user2316219 user2316219 - 4 months ago 7
SQL Question

Cant combine two selects together

I have a table containing timestamps and the direction(In/Out)

CASE 1:in, 2016-07-06 08:00:00, I
CASE 1:out, 2016-07-06 17:00:00, O
CASE 2:in, 2016-07-12 08:00:00, I
CASE 2:out, 2016-07-13 17:00:00, O
CASE 3:in, 2016-07-14 08:00:00, I
CASE 3:out, 2016-07-18 17:00:00, O


I would like to create a select that shows me all rows that have been In at 03am every morning. It should also show me all days of the months it was in.

As you see from the example, Case 1 should not be returned because it was not In at 03:00 am.

So far i have created a select statement to check for a particular day:

Select t.* from
(SELECT * FROM movement
where scan_date < '2016-07-06 03:00:00'
order by scan_date desc limit 1) t
WHERE t.direction='I';


So far so good. I would now like to check that against the whole month.
For simplicity i have created a table with all 3am entiries for the whole month:

Select day from month


returns

2017-07-01 03:00:00
...and so on...

For some reason i am not able to combine these two selects.
I cant use the second table in the < clause because it tells me that it returns more then one row.

The problem sounds simple but didnt find a solution so far.
If anybody has any ideas i would be happy to hear it.

Answer

Given your updated problem statement, the following should get you started:

SELECT
  check_time
  , CAST(LEFT(checktime_direction, 19) AS DATETIME) scan_time
  , RIGHT(checktime_direction, 1) direction
FROM (
  SELECT
    CP.p check_time
    , (SELECT CONCAT(DATE_FORMAT(scan_date, '%Y-%m-%d %H:%i:%s'), direction)
       FROM Movement
       WHERE scan_date = (SELECT MAX(scan_date)
                          FROM Movement
                          WHERE scan_date <= CP.p
                         )
      ) checktime_direction
  FROM Checkpoint CP
) T
WHERE RIGHT(checktime_direction, 1) = 'I'
ORDER BY check_time
;

For your sample data it returns:

|             check_time |              scan_time | direction |
|------------------------|------------------------|-----------|
| July, 13 2016 03:00:00 | July, 12 2016 08:00:00 |         I |
| July, 15 2016 03:00:00 | July, 14 2016 08:00:00 |         I |
| July, 16 2016 03:00:00 | July, 14 2016 08:00:00 |         I |
| July, 17 2016 03:00:00 | July, 14 2016 08:00:00 |         I |
| July, 18 2016 03:00:00 | July, 14 2016 08:00:00 |         I |

See it in action: SQL Fiddle.
NB: The helper table has been called Checkpoint rather than month as the latter is a MySQL reserved word.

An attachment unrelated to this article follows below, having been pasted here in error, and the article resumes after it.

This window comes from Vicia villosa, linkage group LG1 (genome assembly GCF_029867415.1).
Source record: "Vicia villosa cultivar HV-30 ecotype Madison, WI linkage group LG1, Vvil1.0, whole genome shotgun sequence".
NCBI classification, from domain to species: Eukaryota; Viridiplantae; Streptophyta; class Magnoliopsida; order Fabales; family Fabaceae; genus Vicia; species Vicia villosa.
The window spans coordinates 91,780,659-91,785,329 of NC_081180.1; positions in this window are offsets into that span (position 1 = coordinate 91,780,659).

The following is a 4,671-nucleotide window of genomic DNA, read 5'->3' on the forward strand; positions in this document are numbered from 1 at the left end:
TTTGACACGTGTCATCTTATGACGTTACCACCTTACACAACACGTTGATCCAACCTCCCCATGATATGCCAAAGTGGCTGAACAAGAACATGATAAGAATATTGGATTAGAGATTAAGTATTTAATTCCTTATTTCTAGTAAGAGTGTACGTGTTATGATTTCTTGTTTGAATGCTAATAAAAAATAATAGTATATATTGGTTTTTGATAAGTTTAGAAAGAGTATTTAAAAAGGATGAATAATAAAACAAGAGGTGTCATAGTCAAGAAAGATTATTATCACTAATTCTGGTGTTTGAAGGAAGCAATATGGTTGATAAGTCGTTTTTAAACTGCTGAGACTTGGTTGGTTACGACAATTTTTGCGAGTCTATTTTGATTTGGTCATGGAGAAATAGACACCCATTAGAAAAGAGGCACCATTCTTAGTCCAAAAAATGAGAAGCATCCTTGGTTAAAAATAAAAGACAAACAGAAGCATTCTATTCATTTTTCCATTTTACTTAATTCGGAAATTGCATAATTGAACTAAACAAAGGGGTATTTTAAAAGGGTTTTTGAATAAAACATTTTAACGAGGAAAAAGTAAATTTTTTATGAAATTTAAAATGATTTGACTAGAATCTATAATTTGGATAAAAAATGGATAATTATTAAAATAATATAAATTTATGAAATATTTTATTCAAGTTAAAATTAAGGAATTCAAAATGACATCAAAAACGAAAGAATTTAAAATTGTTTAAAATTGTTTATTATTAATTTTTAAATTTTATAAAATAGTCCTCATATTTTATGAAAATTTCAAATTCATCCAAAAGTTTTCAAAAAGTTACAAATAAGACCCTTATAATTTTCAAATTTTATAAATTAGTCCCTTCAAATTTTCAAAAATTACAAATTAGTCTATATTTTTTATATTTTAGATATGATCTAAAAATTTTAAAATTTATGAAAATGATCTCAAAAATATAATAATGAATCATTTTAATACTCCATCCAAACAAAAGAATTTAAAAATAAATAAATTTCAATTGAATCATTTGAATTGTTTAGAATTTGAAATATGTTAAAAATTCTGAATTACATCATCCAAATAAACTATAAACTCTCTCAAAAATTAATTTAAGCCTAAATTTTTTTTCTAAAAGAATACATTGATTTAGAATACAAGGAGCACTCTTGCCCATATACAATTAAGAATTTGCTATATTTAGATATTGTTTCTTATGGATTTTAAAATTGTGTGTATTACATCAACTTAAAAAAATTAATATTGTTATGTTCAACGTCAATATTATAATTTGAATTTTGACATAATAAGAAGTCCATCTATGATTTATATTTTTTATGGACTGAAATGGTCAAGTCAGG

How does it work?

The overall solution approach is to use a correlated (or "synchronized") subquery.
Generally speaking, the inner query pulls up the most recent direction change for the respective outer checkpoint. This (intermediate) result set in turn is filtered to retain just the "I" records.

In detail:

SELECT
  CP.p check_time
  [...]
FROM Checkpoint CP

is the outer query, setting the scene. (In the context of the mentioned synch, that is. To get the wanted result, this "outer" query is wrapped itself. - But this involves no correlating, just filtering.)

    SELECT MAX(scan_date)
    FROM Movement
    WHERE scan_date <= CP.p

is linked to it via CP.p.
As you asked for both scan_date and direction to be pulled up for your final result, another level is introduced in between the two:

  SELECT CONCAT(DATE_FORMAT(scan_date, '%Y-%m-%d %H:%i:%s'), direction)
  FROM Movement
  WHERE scan_date = ([...]
                    )

This query gets two columns - but its output needs to fit into a single column in the outer query. Therefore, the two columns are combined into one - in a way ensuring correct disassembly later on.

From here, all that's left to do, is to get rid of the "O" records (and put the remaining one's into the correct order). Well - the earlier combined into one column scan_time and direction are waiting to get separated (and the former to be returned to DATETIME):

SELECT
  check_time
  , CAST(LEFT(checktime_direction, 19) AS DATETIME) scan_time
  , RIGHT(checktime_direction, 1) direction
FROM (
  [...]
) T
WHERE RIGHT(checktime_direction, 1) = 'I'
ORDER BY check_time
;

You might want to use the Fiddle, break apart the query, play with the pieces, and watch the show...
Mind the pair of round brackets / parentheses surrounding each sub-select. These are required by the SQL syntax.

Please comment if and as this requires adjustment / further detail.